Date posted: 25/08/2020 5 min read

Three tips on how to deliver bad news

How do you tell clients their venture is beyond rescue without tying your stomach in knots? Peter Knight FCA shares his advice.

In Brief

  • Losing a business is devastating, so you must deliver the news with respect and compassion.
  • Preparing notes can help you guide the conversation when things get emotional.
  • Remember that while delivering bad news is tough, it’s often part of the job.

By Susan Muldowney

Bad news has been in high rotation since COVID 19 swept the globe in the early months of 2020. The economic impact of health-mandated shutdowns has led to redundancies, stand downs, pay cuts and business closures. It has made for some difficult discussions with staff and clients.

Is there ever a good way to deliver bad news?

Peter Knight FCA, founder of Sydney-based practice Knight Partners and Franchise Accounting & Tax, shares his advice.

1. Show some respect and compassion

New Zealanders dealt with a recession in 2008-2009 in the fallout from the global financial crisis, but Australians are facing their first recession since the early 1990s. Being in an economic crisis is new territory for a whole generation of accountants, many of whom have little experience in delivering bad news to their clients.

Knight says that for some business owners, losing their business is as devastating as losing a loved one, so you must deliver that news with respect and compassion.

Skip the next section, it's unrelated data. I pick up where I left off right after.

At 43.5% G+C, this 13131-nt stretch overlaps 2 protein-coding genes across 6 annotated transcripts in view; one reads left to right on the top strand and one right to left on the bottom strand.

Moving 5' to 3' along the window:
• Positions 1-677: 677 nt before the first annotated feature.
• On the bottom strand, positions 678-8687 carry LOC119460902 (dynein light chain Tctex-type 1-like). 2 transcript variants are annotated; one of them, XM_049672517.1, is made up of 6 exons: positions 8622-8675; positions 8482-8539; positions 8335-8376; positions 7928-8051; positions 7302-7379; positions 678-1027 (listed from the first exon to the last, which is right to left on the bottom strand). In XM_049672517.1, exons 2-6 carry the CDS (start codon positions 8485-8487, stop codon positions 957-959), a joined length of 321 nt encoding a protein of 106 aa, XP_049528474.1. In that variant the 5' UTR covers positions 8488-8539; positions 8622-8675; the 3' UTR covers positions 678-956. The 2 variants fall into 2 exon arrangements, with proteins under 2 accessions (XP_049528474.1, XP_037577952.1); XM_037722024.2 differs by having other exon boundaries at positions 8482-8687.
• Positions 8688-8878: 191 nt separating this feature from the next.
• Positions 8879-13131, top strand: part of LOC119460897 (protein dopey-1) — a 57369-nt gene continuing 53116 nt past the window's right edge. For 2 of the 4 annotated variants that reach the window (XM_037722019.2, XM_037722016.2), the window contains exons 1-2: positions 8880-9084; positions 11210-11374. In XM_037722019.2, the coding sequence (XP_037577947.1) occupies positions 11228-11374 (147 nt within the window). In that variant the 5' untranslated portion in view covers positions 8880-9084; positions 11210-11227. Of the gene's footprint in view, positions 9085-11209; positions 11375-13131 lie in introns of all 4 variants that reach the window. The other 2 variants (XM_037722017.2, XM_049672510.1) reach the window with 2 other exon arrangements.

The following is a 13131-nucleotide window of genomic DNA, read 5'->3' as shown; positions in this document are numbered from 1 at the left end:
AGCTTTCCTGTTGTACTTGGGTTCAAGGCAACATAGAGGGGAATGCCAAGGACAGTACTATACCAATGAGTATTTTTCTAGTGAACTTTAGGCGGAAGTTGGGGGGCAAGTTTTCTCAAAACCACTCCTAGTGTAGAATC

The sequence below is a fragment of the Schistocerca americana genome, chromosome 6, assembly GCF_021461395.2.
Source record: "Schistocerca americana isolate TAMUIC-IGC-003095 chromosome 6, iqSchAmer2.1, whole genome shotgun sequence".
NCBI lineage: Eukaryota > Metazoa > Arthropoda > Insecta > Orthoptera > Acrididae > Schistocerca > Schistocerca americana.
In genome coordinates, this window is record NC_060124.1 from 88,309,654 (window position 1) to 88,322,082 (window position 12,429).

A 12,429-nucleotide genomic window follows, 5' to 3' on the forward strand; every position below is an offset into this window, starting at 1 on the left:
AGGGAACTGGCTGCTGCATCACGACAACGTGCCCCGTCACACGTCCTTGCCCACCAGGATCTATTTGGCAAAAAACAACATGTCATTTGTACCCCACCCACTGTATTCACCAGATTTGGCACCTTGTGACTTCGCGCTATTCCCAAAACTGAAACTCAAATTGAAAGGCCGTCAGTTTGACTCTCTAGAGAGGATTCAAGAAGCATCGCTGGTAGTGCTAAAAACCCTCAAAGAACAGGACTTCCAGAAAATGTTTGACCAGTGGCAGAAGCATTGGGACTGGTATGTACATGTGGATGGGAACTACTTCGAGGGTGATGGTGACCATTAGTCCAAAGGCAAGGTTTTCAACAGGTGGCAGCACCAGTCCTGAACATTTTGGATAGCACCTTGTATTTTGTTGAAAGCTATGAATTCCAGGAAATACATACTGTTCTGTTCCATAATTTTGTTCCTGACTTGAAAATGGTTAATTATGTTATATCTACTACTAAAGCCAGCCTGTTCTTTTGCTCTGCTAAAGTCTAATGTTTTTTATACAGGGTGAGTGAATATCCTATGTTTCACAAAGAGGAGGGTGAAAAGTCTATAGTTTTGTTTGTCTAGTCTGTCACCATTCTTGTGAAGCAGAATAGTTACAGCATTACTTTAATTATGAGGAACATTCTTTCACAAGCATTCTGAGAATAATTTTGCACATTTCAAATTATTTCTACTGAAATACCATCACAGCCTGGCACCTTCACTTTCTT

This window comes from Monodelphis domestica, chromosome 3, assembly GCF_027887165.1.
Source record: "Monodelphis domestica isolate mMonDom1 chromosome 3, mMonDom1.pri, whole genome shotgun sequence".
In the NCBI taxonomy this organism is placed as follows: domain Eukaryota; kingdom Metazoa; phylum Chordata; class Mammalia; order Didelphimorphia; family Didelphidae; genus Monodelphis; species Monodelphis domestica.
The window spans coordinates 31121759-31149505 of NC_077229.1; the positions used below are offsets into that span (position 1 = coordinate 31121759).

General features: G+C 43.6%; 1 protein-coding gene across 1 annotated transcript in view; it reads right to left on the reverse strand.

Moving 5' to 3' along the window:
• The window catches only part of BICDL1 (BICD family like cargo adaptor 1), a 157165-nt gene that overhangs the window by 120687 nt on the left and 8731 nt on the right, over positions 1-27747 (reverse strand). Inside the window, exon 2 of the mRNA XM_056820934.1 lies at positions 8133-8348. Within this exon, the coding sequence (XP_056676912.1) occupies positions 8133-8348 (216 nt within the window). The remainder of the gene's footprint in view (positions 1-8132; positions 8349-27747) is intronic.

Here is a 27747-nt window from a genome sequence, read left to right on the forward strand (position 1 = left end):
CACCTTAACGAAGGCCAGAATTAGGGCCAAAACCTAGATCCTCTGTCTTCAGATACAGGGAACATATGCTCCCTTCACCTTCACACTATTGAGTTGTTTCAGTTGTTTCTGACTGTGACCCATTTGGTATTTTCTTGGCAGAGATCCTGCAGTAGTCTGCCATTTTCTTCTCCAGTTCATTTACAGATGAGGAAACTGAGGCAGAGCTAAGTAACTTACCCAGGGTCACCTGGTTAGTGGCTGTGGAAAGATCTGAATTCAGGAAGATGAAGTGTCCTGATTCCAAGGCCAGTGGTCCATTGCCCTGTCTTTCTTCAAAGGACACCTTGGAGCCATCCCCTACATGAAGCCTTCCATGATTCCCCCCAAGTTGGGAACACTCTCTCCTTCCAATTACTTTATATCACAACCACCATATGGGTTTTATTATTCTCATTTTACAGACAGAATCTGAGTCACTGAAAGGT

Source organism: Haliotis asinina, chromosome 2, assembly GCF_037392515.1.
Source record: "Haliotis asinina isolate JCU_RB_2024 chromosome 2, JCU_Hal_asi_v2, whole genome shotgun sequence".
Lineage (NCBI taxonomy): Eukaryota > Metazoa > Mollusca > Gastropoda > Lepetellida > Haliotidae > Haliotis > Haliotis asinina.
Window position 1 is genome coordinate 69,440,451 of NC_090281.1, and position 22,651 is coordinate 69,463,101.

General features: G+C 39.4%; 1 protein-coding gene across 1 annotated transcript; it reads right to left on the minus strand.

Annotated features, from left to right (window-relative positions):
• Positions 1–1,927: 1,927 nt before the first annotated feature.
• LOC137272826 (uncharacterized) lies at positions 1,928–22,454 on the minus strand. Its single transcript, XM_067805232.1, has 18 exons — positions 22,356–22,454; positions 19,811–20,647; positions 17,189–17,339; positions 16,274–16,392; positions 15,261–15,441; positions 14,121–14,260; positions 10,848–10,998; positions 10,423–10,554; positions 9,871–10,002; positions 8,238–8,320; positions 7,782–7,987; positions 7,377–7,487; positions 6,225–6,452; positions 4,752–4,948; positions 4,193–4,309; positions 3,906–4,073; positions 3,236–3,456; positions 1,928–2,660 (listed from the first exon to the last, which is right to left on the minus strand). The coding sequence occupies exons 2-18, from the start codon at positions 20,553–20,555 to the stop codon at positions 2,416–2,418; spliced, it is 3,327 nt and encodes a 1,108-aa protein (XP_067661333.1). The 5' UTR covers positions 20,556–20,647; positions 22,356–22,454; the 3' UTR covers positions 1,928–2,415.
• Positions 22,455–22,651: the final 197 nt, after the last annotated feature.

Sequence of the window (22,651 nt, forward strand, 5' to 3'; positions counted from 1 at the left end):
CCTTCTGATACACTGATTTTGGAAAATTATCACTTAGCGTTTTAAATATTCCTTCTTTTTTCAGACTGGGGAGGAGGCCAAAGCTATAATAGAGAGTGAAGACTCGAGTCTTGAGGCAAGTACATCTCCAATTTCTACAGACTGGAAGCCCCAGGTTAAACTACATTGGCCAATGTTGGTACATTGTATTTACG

“I was given some advice years ago that if you have to give a client bad news, give it as much respect as if you were attending a funeral,” he says. “Breathe, go slow and show empathy for their situation.”

Knight also suggests preparing notes to help you guide the conversation.

“You can become distracted if it gets emotional, so notes will help to keep you on track.”

“You can become distracted if it gets emotional, so notes will help to keep you on track.”
Peter Knight FCA

2. Don’t sugar-coat it

Knight also recommends getting straight to the point. “I had a client who was referred to me recently and it soon became clear that their business was past the point of [no] return,” he says. “There is no point in delaying the inevitable, so I recommended that the next time we met, we included a liquidator.

“Clients often know when there is bad news coming, so they just want you to get on with it.”

But you must ensure you have “exhausted all your options” before delivering the bad news, he adds. “You’d hate to find out there could have been an alternative you hadn’t thought of. Consider getting a colleague to run another set of eyes over the numbers.”

3. Remember that it’s not about you

Delivering bad news is tough, but it’s often part of the job, says Knight.

“Don’t tell the person that you’ve been losing sleep over it,” he says. “You’re not the one who is losing their job or their business. It’s not going to make them feel any better and it’s not about you. It’s likely to be an unpleasant conversation, but delaying it isn’t helping anyone.”

And as to your timing…

“Do it in the morning, so they have the day to digest it. And don’t do it on a Friday afternoon. That’s the best way to ruin a weekend.”

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